Health and social harms associated with crystal methamphetamine use among street-involved youth in a Canadian setting

Authors

  • Sasha Uhlmann MD,

    1. British Columbia Centre for Excellence in HIV/AIDS, St. Paul's Hospital, Vancouver, BC, Canada
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  • Kora DeBeck PhD,

    1. British Columbia Centre for Excellence in HIV/AIDS, St. Paul's Hospital, Vancouver, BC, Canada
    2. School of Public Policy, Simon Fraser University, Vancouver, BC, Canada
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  • Annick Simo MSc,

    1. British Columbia Centre for Excellence in HIV/AIDS, St. Paul's Hospital, Vancouver, BC, Canada
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  • Thomas Kerr PhD,

    1. British Columbia Centre for Excellence in HIV/AIDS, St. Paul's Hospital, Vancouver, BC, Canada
    2. Division of AIDS, Department of Medicine, University of British Columbia, Vancouver, BC, Canada
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  • Julio S.G. Montaner MD,

    1. British Columbia Centre for Excellence in HIV/AIDS, St. Paul's Hospital, Vancouver, BC, Canada
    2. Division of AIDS, Department of Medicine, University of British Columbia, Vancouver, BC, Canada
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  • Evan Wood MD, PhD

    Corresponding author
    1. British Columbia Centre for Excellence in HIV/AIDS, St. Paul's Hospital, Vancouver, BC, Canada
    2. Division of AIDS, Department of Medicine, University of British Columbia, Vancouver, BC, Canada
    • Address correspondence to Wood, M.D., Ph.D., F.R.C.P.C., Professor of Medicine, Division of AIDS, Canada Research Chair in Inner City Medicine, University of British Columbia, 608–1081 Burrard Street, Vancouver, BC V6Z 1Y6, Canada. E-mail: uhri-ew@cfenet.ubc.ca.

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Abstract

Background and Objectives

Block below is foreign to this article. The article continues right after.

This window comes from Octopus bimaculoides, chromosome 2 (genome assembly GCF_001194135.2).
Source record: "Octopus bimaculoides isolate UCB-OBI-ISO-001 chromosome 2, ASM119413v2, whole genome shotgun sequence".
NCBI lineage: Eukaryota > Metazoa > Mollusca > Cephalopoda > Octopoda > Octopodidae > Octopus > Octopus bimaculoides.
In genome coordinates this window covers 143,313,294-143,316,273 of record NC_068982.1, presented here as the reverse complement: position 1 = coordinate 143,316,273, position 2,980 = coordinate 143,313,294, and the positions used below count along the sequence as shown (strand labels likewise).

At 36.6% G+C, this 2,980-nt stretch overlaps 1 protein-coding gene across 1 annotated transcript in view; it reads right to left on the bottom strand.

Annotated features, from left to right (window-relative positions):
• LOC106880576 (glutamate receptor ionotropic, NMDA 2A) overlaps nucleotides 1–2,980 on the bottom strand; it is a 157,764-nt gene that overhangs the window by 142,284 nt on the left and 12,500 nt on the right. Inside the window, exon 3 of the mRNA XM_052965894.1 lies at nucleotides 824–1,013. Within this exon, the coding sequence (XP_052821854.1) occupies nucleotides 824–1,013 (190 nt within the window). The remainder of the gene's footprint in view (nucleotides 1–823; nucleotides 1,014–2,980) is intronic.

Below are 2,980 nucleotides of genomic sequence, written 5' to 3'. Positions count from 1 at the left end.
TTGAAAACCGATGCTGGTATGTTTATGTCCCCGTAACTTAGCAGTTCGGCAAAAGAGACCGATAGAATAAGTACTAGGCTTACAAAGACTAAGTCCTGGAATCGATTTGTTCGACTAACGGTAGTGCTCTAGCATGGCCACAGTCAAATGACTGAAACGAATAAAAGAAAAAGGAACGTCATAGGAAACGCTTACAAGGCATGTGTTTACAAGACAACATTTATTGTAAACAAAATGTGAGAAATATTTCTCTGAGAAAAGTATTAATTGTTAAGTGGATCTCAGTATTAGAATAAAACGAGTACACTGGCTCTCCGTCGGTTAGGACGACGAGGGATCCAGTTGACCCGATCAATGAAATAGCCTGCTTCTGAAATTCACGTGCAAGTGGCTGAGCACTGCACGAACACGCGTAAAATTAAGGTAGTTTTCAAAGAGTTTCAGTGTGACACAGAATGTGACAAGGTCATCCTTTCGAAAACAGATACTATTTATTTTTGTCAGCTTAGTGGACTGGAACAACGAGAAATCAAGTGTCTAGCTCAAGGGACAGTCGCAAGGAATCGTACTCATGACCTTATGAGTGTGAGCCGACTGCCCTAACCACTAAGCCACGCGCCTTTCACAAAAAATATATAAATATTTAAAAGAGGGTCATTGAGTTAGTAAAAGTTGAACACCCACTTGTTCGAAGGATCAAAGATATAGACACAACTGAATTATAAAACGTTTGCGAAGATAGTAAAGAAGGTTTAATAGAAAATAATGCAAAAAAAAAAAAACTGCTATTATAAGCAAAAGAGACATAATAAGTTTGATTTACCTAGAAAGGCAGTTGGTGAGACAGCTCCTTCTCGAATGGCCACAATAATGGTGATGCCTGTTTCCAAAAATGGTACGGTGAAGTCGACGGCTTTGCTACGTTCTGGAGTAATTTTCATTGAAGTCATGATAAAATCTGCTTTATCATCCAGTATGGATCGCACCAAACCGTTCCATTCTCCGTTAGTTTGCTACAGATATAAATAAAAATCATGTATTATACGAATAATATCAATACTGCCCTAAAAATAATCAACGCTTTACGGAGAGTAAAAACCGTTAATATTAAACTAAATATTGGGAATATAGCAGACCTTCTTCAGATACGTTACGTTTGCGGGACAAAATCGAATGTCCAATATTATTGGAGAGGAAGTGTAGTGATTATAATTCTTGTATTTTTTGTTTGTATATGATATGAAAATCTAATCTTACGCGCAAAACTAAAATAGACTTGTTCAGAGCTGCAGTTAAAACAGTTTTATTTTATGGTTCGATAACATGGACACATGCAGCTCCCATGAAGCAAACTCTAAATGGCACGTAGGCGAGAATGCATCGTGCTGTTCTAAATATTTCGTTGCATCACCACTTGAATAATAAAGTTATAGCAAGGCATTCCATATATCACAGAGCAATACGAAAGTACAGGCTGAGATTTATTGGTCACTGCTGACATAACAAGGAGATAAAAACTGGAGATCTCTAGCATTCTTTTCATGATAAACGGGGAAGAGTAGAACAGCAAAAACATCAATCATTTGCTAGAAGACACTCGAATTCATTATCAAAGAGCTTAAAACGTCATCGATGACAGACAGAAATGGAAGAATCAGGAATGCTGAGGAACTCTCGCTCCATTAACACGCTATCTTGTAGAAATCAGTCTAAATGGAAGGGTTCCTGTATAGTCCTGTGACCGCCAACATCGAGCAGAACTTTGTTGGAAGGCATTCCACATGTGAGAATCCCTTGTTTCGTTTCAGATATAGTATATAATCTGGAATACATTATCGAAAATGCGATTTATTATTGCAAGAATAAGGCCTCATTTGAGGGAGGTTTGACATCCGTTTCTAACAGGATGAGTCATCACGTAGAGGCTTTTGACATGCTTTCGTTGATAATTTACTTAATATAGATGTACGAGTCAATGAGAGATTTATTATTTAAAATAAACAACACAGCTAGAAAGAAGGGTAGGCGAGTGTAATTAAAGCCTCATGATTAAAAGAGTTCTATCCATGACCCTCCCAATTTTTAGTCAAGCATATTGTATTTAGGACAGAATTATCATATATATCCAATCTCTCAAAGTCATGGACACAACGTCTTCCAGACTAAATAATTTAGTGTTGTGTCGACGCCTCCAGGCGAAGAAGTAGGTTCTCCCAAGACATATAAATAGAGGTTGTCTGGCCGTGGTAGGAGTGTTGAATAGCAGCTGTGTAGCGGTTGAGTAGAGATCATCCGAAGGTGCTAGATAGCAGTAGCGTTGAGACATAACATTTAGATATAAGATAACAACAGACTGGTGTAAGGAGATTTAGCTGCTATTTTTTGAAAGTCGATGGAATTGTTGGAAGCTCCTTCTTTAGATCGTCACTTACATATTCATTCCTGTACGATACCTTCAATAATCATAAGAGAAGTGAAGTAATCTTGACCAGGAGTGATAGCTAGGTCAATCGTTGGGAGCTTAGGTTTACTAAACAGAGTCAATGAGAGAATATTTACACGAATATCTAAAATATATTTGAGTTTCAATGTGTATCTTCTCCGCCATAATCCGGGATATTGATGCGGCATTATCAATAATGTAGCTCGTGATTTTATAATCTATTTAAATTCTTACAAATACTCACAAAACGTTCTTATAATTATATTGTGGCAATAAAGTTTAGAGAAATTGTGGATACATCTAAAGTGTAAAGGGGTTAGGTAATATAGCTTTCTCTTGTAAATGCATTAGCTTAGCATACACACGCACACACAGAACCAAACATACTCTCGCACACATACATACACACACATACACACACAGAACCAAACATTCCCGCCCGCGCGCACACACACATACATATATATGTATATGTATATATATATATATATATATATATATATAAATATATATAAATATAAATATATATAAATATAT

Despite recent increases in crystal methamphetamine use among high-risk populations such as street-involved youth, few prospective studies have examined the health and social outcomes associated with active crystal methamphetamine use.

Methods

We enrolled 1,019 street-involved youth in Vancouver, Canada, in a prospective cohort known as the at-risk youth study (ARYS). Participants were assessed semi-annually and a generalized estimating equation (GEE) logistic regression was used to identify factors independently associated with active crystal methamphetamine use.

Results

Among 1,019 participants recruited into ARYS between 2005 and 2012 the median follow up duration was 17 months, 320 (31.4%) participants were female and 454 (44.6%) had previously used crystal methamphetamine at baseline. In adjusted GEE analyses, active crystal methamphetamine use was independently associated with Caucasian ethnicity (adjusted odds ratio [AOR] = 1.37; 95% confidence interval [CI]: 1.04–1.81), homelessness (AOR = 1.34; 95% CI: 1.15–1.56), injection drug use (AOR = 3.40; 95% CI: 2.76–4.19), non-fatal overdose (AOR = 1.46; 95%CI: 1.07–2.00), being a victim of violence (AOR = 1.19; 95% CI: 1.02–1.38), involvement in sex work (AOR = 1.39; 95% CI: 1.03–1.86), and drug dealing (AOR = 1.60; 95% CI: 1.35–1.90).

Discussion and Conclusions

Prevalence of crystal methamphetamine use was high in this setting and active use was independently associated with a range of serious health and social harms.

Scientific Significance

Evidence-based strategies to prevent and treat crystal methamphetamine use are urgently needed. (Am J Addict 2014;23:393–398)

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